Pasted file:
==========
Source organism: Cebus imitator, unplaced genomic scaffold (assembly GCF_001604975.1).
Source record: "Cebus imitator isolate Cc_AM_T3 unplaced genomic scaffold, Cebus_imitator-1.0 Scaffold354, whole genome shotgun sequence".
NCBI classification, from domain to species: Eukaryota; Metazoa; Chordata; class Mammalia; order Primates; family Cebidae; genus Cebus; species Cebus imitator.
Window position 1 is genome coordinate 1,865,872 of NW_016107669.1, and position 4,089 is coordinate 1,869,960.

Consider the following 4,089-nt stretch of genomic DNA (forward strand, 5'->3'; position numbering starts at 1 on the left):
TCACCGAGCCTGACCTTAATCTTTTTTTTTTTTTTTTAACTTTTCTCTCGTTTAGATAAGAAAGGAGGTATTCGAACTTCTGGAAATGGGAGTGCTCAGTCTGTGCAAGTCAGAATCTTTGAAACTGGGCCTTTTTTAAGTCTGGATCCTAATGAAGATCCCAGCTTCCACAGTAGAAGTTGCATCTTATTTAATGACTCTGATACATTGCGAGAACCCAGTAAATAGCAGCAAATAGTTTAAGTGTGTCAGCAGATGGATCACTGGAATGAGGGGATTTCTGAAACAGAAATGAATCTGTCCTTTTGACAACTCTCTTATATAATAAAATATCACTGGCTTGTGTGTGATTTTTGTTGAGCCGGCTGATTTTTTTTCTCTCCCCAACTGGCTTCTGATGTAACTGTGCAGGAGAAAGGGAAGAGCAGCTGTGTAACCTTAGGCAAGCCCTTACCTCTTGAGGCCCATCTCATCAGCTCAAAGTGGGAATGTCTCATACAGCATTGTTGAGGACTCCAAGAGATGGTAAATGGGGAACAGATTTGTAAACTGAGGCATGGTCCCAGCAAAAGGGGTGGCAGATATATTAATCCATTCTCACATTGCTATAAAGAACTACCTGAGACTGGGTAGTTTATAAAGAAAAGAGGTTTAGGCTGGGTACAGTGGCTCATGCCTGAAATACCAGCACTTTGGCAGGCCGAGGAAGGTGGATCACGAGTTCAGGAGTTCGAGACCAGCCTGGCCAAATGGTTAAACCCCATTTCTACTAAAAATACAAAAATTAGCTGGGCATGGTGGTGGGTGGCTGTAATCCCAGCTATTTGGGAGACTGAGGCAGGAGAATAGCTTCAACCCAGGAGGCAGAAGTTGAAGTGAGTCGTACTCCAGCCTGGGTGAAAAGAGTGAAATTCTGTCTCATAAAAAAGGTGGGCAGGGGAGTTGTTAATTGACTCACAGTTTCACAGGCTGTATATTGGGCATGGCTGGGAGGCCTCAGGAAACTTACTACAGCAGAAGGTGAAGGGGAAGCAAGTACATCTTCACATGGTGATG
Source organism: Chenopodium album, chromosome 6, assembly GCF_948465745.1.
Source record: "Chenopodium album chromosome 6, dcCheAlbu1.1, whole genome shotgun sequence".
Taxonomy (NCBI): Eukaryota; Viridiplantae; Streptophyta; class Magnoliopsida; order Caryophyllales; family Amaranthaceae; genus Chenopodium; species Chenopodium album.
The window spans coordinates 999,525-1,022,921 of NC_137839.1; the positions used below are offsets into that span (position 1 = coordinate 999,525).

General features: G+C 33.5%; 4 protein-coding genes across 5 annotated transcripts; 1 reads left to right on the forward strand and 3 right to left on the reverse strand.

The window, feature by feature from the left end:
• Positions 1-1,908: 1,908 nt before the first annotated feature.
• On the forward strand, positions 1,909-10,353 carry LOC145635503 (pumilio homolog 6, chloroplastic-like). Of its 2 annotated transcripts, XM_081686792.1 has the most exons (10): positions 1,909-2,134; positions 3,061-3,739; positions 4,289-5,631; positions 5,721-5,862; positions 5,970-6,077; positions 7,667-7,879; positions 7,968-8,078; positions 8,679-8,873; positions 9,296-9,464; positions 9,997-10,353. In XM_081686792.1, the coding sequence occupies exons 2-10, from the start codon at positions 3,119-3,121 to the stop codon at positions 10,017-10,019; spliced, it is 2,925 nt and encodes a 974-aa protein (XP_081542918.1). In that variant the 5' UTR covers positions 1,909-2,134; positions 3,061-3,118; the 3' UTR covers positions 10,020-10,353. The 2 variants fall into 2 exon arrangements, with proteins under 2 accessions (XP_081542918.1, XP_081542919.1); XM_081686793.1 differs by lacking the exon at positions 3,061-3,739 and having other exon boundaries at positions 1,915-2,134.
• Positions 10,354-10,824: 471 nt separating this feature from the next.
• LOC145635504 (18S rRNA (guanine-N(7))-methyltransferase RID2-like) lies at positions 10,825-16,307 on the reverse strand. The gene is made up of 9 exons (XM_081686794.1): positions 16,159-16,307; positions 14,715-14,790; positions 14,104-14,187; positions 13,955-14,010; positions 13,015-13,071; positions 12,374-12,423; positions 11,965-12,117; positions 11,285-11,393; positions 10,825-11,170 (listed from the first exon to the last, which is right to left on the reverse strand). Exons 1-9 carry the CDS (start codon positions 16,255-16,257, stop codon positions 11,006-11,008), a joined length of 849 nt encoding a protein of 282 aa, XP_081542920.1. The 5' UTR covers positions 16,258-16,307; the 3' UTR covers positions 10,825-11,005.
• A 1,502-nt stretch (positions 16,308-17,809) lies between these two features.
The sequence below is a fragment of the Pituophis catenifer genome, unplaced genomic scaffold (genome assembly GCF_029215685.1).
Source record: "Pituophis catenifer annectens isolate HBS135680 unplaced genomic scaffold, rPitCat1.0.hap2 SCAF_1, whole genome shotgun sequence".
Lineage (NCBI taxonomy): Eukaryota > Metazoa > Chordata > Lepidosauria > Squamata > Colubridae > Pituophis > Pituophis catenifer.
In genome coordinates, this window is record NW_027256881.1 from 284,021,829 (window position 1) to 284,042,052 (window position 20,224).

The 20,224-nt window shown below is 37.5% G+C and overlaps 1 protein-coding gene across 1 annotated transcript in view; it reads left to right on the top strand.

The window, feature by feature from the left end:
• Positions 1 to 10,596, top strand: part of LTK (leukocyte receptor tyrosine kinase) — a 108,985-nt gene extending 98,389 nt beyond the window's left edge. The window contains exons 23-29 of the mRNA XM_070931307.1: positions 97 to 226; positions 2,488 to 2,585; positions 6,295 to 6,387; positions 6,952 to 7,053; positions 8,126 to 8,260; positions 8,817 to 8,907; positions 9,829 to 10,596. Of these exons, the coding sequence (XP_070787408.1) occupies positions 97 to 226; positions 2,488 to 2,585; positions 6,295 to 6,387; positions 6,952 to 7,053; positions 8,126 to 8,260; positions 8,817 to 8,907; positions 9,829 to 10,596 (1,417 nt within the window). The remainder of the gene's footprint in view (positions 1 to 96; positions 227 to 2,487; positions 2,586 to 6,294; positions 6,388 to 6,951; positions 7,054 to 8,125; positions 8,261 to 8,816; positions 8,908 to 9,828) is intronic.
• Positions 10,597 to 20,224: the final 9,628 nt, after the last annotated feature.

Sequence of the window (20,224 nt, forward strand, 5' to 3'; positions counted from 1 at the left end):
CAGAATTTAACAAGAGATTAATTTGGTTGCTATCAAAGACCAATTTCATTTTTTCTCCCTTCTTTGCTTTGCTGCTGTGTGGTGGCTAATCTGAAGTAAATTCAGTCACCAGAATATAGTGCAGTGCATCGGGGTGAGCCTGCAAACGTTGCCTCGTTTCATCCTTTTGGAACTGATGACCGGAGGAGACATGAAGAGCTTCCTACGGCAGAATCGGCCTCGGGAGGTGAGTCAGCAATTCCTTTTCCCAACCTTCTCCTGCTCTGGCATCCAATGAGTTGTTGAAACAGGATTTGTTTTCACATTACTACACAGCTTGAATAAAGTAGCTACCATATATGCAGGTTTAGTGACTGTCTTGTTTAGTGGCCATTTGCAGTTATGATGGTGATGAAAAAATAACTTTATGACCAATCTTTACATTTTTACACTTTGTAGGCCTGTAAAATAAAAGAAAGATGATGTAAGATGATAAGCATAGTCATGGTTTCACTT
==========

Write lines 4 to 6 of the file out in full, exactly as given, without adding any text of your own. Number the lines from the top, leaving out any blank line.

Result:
Window position 1 is genome coordinate 1,865,872 of NW_016107669.1, and position 4,089 is coordinate 1,869,960.

Consider the following 4,089-nt stretch of genomic DNA (forward strand, 5'->3'; position numbering starts at 1 on the left):
TCACCGAGCCTGACCTTAATCTTTTTTTTTTTTTTTTAACTTTTCTCTCGTTTAGATAAGAAAGGAGGTATTCGAACTTCTGGAAATGGGAGTGCTCAGTCTGTGCAAGTCAGAATCTTTGAAACTGGGCCTTTTTTAAGTCTGGATCCTAATGAAGATCCCAGCTTCCACAGTAGAAGTTGCATCTTATTTAATGACTCTGATACATTGCGAGAACCCAGTAAATAGCAGCAAATAGTTTAAGTGTGTCAGCAGATGGATCACTGGAATGAGGGGATTTCTGAAACAGAAATGAATCTGTCCTTTTGACAACTCTCTTATATAATAAAATATCACTGGCTTGTGTGTGATTTTTGTTGAGCCGGCTGATTTTTTTTCTCTCCCCAACTGGCTTCTGATGTAACTGTGCAGGAGAAAGGGAAGAGCAGCTGTGTAACCTTAGGCAAGCCCTTACCTCTTGAGGCCCATCTCATCAGCTCAAAGTGGGAATGTCTCATACAGCATTGTTGAGGACTCCAAGAGATGGTAAATGGGGAACAGATTTGTAAACTGAGGCATGGTCCCAGCAAAAGGGGTGGCAGATATATTAATCCATTCTCACATTGCTATAAAGAACTACCTGAGACTGGGTAGTTTATAAAGAAAAGAGGTTTAGGCTGGGTACAGTGGCTCATGCCTGAAATACCAGCACTTTGGCAGGCCGAGGAAGGTGGATCACGAGTTCAGGAGTTCGAGACCAGCCTGGCCAAATGGTTAAACCCCATTTCTACTAAAAATACAAAAATTAGCTGGGCATGGTGGTGGGTGGCTGTAATCCCAGCTATTTGGGAGACTGAGGCAGGAGAATAGCTTCAACCCAGGAGGCAGAAGTTGAAGTGAGTCGTACTCCAGCCTGGGTGAAAAGAGTGAAATTCTGTCTCATAAAAAAGGTGGGCAGGGGAGTTGTTAATTGACTCACAGTTTCACAGGCTGTATATTGGGCATGGCTGGGAGGCCTCAGGAAACTTACTACAGCAGAAGGTGAAGGGGAAGCAAGTACATCTTCACATGGTGATG